Convince Your Boss With 6 Reasons for Telecommuting
Moving from office to remote work doesn’t mean sacrificing your salary. Millions of U.S. companies and workers with solid salaries are finding realistic reasons for telecommuting as a way of improving the balance of employee lives and worker productivity.
The positive reasons for telecommuting have already been recognized by many software and technology companies. And according to The Telework Coalition, more than 45 million U.S. workers currently telecommute from home at least once a week. Chuck Wilsker, president and CEO of the Coalition, says in the last six months, he has seen a three-fold increase in the number of calls he fields from employers, employees and media wanting to know more about the reasons for telecommuting.
If you’re feeling stretched thin between work, family and a long commute or are a victim of endless meetings that make it impossible to get any actual work done at the office, you might be wise to define your reasons for telecommuting. You can build your case by writing a proposal for telecommuting, and expert say you won’t have to compromise your salary. The key is to emphasize the reasons for telecommuting that will benefit your employer. Before writing a proposal for telecommuting and heading into your manager’s office, consider these six tips:
1. Do your telecommuting homework. Find out if your employer has a company telecommuting policy by checking with human resources or your colleagues, says Alexandra Levit, a Chicago-based career expert and author of “How’d You Score That Gig?” “If others at your company have done it successfully, you will be more likely to convince your boss that you can do it successfully,” Levit explains. Likewise, if your employer doesn’t have a company telecommuting policy, it’s critical to know ahead of time, says J.T. O’Donnell, a New Hampshire-based career coach and workplace consultant. “There may be a good reason they frown upon it-in which case, think about whether you want to approach the subject,” she says.
2. Play up on the productivity reasons for telecommuting. A lower salary should not be a part of your transition plan to telecommute, explains Linda Babcock, co-author of “Ask For It: How Women Can Use the Power of Negotiation to Get What They Really Want.” The key lies in illustrating reasons for telecommuting that will boost your productivity. “Tell your employer you will be home working-not cleaning house or caring for kids. Say, ‘I have an office on the third floor of our house, I will be super-productive, I will have all the things I need to do my job,’ so the employer sees this as a positive for them, also,” notes Babcock, who is based in Pittsburgh. For example, when you’re writing a proposal for telecommuting, you might illustrate how telecommuting one day a week will let you devote the two hours you normally spend commuting on work tasks, instead.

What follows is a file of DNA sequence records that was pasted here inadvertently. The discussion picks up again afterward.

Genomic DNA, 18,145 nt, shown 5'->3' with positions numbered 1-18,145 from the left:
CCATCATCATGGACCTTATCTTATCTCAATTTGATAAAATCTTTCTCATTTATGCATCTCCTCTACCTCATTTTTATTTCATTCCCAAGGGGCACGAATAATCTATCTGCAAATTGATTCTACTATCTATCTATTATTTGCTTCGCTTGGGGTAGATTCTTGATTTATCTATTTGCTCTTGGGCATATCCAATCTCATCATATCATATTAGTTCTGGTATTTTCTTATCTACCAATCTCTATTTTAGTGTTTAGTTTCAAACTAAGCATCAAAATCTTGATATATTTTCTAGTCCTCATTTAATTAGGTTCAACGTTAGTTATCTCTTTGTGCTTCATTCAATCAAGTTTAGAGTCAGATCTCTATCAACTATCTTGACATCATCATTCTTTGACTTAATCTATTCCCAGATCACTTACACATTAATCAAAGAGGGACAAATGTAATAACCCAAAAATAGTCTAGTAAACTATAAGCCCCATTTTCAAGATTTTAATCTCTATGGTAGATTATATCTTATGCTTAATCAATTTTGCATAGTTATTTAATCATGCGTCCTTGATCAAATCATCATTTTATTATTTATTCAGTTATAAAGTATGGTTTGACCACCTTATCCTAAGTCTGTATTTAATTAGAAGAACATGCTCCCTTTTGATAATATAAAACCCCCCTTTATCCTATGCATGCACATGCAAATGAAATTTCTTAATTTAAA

3. Determine your boss’s potential telecommunicating concerns. A manager might object to telecommuting from home over such issues as trust or accessibility. “Go on the offensive and tell them why they don’t need to worry,” O’Donnell suggests. You can offer to check in several times a day, by e-mail and phone, she says, creating a presence while you’re not in the office.
4. Propose a telecommuting trial period. When you’re writing a proposal for telecommuting, experts say to suggest telecommuting on a test-run basis, instead of as a permanent situation. Recommend a six-month or a three-month telecommuting test period and a monthly conversation with your boss about your progress and productivity, says Tory Johnson, CEO of Women For Hire in New York. “Managers are more inclined to say yes to something that isn’t permanent. It’s why you date before you marry-you test the waters,” Johnson says. And when you do show productivity, your boss will begin to understand your reasons for telecommuting, and how they benefit the company.
5. Explain your home-office setup that will be used for telecommuting. Mike Boyer, vice president of IT at Fiberlink, a technology vendor in the Philadelphia area, says when an employee approaches him about telecommuting from home, he asks how the working environment will be set up. A less-structured, kitchen-table configuration could work for someone with keen self-discipline, Boyer notes. But those who need quiet space should create that at home, he says; otherwise, their productivity will be compromised by telecommuting.
6. Rehearse your telecommuting pitch. “You really want to have thought about how you want to present this. Rehearse it with someone-words are key. If you go in there and present it in the wrong way, you could lose your chance,” O’Donnell says.